Cert Class Is Where the Government Teaches Prepping

Uncle Sam wants you to be a survivalist

Based on bulletins and leaked memos from the FBI and Department of Homeland Security, the general public tends to assume that the government does not look favorably on preppers. The logic is that if people are resilient and self-sufficient, they will be less dependent on the authorities, and therefore both less susceptible to (and less tolerant of) attempts to control them.

This may well be accurate at the federal law enforcement level, but the attitude is substantially different at the state and county level, where emergency management departments are usually underfunded, understaffed, and the scapegoats for poor planning by politicians. When their communities are targeted by hurricanes, earthquakes, floods, forest fires, or even terrorist attacks, these local departments are responsible for the welfare of thousands - or even millions - of citizens. This is an impossible task at the best of times, and even more so when communications and utilities are interrupted and first responders are overwhelmed.

It's in the wake of disasters, both natural and man-made, that local emergency management teams need people in the community who can take care of themselves (and maybe even their neighbors). This is why the CERT program was developed. Athough ostensibly under the purview of FEMA (check out this PSA that was released from a collaboration between FEMA and the "Ghostbusters: Afterlife" movie), it is administered by local municipalities.

CERT stands for Community Emergency Response Team. Training is usually free and open to the public. The standard 8-class curriculum includes lessons on mass-casualty event triage and trauma care, preparing a home or office against chemical and biological attacks, search and rescue procedures, and emergency communications. The content is so good that a variety of internet salesmen repackage it and sell it as "secret prepper guides," but it's all available for free, usually at the county level.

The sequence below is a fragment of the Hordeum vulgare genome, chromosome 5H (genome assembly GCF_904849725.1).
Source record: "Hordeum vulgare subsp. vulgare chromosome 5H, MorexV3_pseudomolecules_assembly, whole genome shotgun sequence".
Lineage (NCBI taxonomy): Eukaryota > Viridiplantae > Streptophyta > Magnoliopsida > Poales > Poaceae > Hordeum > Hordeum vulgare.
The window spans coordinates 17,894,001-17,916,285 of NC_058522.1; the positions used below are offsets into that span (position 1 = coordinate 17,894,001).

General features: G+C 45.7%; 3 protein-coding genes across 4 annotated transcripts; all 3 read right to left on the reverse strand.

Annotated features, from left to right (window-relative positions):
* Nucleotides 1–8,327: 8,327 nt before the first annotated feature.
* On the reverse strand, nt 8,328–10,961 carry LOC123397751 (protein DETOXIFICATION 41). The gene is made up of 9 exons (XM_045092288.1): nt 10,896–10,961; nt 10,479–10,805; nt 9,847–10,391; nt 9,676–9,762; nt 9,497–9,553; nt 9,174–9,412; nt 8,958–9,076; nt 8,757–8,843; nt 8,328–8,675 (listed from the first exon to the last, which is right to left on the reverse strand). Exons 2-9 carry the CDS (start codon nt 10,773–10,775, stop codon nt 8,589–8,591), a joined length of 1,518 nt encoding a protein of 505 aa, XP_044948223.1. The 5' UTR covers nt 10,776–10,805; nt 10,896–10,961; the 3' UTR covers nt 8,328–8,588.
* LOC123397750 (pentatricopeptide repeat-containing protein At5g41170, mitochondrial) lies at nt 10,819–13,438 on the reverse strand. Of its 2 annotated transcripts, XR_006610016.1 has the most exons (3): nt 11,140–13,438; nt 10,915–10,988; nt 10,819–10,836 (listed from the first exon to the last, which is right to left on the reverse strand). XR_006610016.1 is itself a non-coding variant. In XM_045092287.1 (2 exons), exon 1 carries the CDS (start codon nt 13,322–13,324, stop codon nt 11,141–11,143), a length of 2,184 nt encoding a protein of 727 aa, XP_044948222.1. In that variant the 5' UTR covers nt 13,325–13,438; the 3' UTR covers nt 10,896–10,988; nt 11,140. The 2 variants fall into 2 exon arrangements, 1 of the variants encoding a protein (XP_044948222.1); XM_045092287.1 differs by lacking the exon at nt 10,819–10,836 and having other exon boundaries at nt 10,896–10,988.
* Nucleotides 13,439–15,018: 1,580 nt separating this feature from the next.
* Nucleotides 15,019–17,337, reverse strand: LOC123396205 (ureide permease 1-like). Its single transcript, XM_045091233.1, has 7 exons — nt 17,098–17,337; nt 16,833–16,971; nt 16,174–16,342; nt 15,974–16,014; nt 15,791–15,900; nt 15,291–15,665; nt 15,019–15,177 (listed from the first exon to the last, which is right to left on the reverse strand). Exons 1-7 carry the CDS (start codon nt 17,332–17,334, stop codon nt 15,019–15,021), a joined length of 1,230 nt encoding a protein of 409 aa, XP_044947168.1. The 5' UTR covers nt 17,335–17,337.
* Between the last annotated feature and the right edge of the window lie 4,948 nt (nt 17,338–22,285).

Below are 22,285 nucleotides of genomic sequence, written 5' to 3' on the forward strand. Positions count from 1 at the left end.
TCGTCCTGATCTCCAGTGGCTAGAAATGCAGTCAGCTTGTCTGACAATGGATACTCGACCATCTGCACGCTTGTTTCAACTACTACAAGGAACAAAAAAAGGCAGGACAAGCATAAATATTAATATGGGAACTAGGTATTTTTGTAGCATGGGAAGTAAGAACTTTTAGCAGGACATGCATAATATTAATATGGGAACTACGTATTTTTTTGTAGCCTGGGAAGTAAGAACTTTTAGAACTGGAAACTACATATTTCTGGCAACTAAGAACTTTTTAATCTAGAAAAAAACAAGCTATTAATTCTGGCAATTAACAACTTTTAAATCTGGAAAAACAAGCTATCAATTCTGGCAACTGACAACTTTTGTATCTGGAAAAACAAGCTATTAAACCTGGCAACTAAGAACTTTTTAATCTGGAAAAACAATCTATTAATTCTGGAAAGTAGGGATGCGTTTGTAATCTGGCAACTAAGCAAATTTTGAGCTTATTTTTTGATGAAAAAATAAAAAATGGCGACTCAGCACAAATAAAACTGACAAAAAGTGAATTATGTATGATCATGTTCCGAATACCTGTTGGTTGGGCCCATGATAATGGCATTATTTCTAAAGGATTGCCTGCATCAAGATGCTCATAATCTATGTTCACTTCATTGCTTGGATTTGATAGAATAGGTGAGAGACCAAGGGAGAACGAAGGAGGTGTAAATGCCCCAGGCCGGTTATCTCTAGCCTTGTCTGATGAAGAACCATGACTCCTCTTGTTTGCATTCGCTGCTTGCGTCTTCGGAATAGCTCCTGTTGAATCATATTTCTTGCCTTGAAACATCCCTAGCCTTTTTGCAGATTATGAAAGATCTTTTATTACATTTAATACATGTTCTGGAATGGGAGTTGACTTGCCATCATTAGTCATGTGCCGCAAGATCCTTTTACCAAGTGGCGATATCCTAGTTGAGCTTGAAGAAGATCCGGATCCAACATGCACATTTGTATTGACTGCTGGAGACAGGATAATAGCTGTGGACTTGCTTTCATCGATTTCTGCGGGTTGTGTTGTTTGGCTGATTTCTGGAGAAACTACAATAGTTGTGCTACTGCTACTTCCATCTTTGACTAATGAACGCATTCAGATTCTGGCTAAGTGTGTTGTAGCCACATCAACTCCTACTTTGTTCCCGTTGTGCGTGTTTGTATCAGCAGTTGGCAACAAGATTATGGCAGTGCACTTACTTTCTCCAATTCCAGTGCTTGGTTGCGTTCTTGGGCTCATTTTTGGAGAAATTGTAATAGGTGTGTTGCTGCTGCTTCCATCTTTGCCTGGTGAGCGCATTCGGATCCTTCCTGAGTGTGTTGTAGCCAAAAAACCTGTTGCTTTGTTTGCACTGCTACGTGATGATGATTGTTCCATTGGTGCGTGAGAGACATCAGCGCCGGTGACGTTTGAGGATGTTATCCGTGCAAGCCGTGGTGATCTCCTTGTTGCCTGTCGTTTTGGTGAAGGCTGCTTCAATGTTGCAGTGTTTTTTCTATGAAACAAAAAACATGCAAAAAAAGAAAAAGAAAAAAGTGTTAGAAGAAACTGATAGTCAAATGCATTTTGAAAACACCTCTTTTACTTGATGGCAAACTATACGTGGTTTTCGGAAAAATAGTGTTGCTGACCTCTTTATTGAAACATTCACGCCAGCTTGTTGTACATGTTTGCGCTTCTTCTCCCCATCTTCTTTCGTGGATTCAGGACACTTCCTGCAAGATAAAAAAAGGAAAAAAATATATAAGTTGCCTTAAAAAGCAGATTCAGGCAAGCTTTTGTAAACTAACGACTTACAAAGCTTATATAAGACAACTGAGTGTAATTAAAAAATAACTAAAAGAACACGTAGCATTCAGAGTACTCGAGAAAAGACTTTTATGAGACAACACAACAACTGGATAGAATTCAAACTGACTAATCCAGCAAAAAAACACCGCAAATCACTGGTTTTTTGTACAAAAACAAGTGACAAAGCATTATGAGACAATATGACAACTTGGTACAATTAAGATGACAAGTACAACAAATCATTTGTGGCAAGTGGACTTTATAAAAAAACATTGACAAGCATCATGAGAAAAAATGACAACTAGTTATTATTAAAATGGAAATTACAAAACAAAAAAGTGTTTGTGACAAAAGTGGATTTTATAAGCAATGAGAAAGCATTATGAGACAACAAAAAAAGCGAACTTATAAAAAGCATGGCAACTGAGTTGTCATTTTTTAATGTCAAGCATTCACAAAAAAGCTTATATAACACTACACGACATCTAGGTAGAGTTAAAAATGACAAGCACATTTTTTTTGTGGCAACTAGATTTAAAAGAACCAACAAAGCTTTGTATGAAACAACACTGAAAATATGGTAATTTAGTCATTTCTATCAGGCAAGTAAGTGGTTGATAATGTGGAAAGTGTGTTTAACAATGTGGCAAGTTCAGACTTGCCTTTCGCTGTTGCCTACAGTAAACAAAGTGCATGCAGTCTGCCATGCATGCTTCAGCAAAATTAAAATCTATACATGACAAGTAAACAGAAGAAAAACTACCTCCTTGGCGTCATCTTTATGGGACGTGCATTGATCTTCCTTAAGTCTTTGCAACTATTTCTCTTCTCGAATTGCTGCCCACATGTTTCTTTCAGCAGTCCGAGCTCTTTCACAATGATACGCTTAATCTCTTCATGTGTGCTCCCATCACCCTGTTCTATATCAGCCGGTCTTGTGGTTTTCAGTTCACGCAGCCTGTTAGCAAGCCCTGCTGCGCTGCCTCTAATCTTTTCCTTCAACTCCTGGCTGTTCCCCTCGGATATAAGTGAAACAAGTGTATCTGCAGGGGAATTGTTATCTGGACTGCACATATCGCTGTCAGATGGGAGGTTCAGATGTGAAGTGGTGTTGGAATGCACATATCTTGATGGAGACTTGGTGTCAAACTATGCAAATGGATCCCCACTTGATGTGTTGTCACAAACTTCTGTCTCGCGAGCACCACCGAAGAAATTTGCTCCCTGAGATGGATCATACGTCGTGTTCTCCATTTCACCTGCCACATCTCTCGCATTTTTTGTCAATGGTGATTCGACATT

The objective of CERT training is to develop a decentralized network of community members with basic skills who can be activated in the aftermath of an emergency. In theory, this team of capable civilians can serve as a stopgap until the authorities are able to swoop in and clean up the mess. This concept of "being your own first responder" will be familiar to anyone who has dipped a toe into survivalist or preparedness circles, as will the idea of an unofficial response team.

Normally, there is no service obligation associated with CERT training. You can take the class, maybe even get some free gear, and never talk to the teachers again. But, if you choose to join the local CERT team, you'll have to access to additional training, and probably get to meet some interesting, like-minded people.

For anyone looking to expand their skills in a way that can't be criticized by the security apparatchiks, CERT offers a wealth of well-organized, up-to-date training at an unbeatable price, and all with the official stamp of approval from local officials. You can find your local program here.